International Organization

Research Notes

The Long Arm of the Law: Extraterritoriality and the National Implementation of Foreign Bribery Legislation

Sarah C. Kaczmareka1 and Abraham L. Newmana2

a1 U.S. Government Accountability Office, Washington, D.C. E-mail:

a2 Edmund A. Walsh School of Foreign Service, Georgetown University, Washington, D.C. E-mail:


Can the application of domestic law by bureaucracies in powerful states alter policy dynamics globally? Courts and regulatory agencies with jurisdiction over large markets routinely impose national rules to conduct transpiring outside of their physical borders. Such extraterritoriality has expanded to issues ranging from antitrust to the environment. Proponents claim that extraterritorial acts can have far-reaching international consequences, spilling over into the domestic political economy of regulation in target states. Skeptics, however, question the effects of these sanctions against internationally mobile actors. In this study, we offer the first quantitative analysis of extraterritorial intervention for global policy convergence. In particular, we construct an original time-series panel data set to test the association between extraterritorial actions by U.S. prosecutors and the national enforcement of foreign bribery regulations in target countries. Our empirical analysis finds strong statistical evidence linking extraterritoriality to national policy implementation, with jurisdictions that experienced a U.S. intervention being twenty times more likely to enforce their national rules. The findings suggest the important influence that domestic law in powerful states may have for global cooperation in general and sheds light on the key pillars of international anticorruption efforts in particular.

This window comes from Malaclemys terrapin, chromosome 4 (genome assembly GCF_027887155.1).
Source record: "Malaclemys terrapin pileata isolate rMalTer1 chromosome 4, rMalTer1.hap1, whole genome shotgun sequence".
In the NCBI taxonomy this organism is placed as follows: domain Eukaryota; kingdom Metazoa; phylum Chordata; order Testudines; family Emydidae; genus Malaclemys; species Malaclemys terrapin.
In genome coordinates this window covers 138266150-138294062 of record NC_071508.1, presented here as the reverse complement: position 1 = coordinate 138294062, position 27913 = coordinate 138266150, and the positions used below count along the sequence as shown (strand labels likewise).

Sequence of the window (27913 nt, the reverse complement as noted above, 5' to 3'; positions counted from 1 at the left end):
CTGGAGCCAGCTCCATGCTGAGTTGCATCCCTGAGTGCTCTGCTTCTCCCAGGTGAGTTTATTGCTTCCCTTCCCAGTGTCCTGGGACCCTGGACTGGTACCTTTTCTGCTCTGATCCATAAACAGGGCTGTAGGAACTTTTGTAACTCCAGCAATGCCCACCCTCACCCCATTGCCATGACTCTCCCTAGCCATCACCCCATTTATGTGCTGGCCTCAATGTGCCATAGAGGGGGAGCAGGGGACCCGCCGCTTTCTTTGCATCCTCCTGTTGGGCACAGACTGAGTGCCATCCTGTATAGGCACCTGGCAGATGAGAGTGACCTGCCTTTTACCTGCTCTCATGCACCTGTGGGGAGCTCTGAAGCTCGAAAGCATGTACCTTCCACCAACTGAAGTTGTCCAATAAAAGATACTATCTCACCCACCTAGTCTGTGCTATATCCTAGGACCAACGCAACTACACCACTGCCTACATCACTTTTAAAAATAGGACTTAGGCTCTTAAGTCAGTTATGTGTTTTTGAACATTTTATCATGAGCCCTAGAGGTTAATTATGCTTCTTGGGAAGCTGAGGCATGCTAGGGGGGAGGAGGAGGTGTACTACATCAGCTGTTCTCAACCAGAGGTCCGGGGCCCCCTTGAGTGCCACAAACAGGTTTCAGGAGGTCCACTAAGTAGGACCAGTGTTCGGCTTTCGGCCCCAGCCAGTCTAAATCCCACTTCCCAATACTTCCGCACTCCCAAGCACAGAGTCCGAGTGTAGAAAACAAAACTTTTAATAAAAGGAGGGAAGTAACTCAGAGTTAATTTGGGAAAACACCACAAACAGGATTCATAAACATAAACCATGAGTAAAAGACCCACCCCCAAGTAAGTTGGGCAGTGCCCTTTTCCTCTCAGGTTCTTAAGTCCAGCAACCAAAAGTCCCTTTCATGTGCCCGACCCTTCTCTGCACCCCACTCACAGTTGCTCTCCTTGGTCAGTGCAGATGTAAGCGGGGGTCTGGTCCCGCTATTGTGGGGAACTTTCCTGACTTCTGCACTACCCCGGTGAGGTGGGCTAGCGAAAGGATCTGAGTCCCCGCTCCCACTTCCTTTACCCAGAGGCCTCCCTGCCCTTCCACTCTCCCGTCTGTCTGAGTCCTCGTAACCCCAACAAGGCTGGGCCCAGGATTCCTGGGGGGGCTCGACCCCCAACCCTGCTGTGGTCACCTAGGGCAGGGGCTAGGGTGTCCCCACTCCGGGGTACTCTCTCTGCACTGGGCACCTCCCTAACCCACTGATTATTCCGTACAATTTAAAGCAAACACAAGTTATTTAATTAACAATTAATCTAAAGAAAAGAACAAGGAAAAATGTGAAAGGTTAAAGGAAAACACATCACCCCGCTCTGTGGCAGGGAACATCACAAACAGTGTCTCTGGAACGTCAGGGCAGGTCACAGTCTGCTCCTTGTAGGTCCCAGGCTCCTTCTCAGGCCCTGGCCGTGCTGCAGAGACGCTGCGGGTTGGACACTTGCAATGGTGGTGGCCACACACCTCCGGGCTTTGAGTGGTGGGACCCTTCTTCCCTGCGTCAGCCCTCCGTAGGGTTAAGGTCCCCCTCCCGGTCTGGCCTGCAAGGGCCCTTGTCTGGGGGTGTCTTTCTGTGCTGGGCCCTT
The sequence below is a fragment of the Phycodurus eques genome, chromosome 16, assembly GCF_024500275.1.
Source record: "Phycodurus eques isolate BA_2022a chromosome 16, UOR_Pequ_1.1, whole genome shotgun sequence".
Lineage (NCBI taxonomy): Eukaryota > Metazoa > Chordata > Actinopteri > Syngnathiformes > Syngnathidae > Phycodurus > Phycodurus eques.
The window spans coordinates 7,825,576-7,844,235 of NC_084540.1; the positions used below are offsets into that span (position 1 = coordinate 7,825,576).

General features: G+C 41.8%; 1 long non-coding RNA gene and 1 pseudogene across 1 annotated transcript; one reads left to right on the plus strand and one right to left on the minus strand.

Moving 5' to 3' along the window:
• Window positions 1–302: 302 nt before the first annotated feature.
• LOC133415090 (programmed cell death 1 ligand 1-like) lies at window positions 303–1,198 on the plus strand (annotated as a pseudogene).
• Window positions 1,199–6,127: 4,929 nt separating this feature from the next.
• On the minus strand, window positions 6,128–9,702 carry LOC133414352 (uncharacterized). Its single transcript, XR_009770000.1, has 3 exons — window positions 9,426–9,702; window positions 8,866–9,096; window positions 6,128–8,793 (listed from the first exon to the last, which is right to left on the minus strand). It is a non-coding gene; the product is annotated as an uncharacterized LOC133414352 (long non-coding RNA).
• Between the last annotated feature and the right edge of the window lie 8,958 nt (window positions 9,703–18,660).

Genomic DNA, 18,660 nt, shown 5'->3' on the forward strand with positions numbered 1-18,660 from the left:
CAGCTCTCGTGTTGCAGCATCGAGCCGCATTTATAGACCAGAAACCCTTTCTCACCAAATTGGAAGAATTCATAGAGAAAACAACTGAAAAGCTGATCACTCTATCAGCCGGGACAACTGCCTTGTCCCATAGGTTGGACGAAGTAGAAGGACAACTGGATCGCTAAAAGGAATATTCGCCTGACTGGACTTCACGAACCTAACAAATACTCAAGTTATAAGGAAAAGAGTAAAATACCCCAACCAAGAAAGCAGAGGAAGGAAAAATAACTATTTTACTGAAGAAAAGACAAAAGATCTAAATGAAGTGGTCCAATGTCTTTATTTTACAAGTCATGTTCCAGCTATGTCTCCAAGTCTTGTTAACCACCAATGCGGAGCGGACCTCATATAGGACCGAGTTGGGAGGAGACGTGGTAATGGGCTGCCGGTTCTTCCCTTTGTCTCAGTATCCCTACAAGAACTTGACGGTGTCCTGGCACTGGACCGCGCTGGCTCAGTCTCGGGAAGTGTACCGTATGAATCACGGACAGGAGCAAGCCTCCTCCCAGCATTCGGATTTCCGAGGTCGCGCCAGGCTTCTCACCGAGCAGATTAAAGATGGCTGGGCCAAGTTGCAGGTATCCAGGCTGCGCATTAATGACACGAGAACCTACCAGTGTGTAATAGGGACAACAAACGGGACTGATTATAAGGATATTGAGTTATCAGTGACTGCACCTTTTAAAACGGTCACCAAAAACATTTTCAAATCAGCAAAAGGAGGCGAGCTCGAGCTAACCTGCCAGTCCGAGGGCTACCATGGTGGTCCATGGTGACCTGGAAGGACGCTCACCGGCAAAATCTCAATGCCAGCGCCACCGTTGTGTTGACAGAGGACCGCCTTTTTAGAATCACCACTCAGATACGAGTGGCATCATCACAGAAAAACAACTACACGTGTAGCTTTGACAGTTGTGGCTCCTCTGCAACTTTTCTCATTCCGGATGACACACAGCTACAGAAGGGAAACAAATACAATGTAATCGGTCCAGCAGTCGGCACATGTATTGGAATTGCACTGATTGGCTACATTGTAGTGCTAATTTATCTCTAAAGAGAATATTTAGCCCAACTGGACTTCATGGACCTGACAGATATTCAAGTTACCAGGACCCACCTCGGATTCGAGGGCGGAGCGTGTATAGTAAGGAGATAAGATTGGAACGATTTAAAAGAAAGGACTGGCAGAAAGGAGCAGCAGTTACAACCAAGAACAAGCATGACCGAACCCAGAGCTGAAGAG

Sarah C. Kaczmarek is an analyst at the U.S. Government Accountability Office, Washington, D.C. E-mail:

Abraham L. Newman is Associate Professor at the Edmund A. Walsh School of Foreign Service at Georgetown University, Washington, D.C. E-mail:


For useful comments, we would like to thank the editors and two anonymous reviewers as well as David Bach, Marc Bush, Matt Carnes, David Edelstein, Pat Egan, Desha Girod, Michael Huneke, Jonathan Mastrangelo, Kate McNamara, Dan Nexon, Craig Pollack, Tonya Putnam, Liz Stanley, Jennifer Tobin, Erik Voeten, James Vreeland, and the participants of the Georgetown University Political Economy Seminar and the Georgetown University International Theory and Research Seminar. Data used for the study are available at the International Organization data replication Web site. The opinions and views expressed in this article are the authors' alone and are not intended to reflect institutional views of the GAO.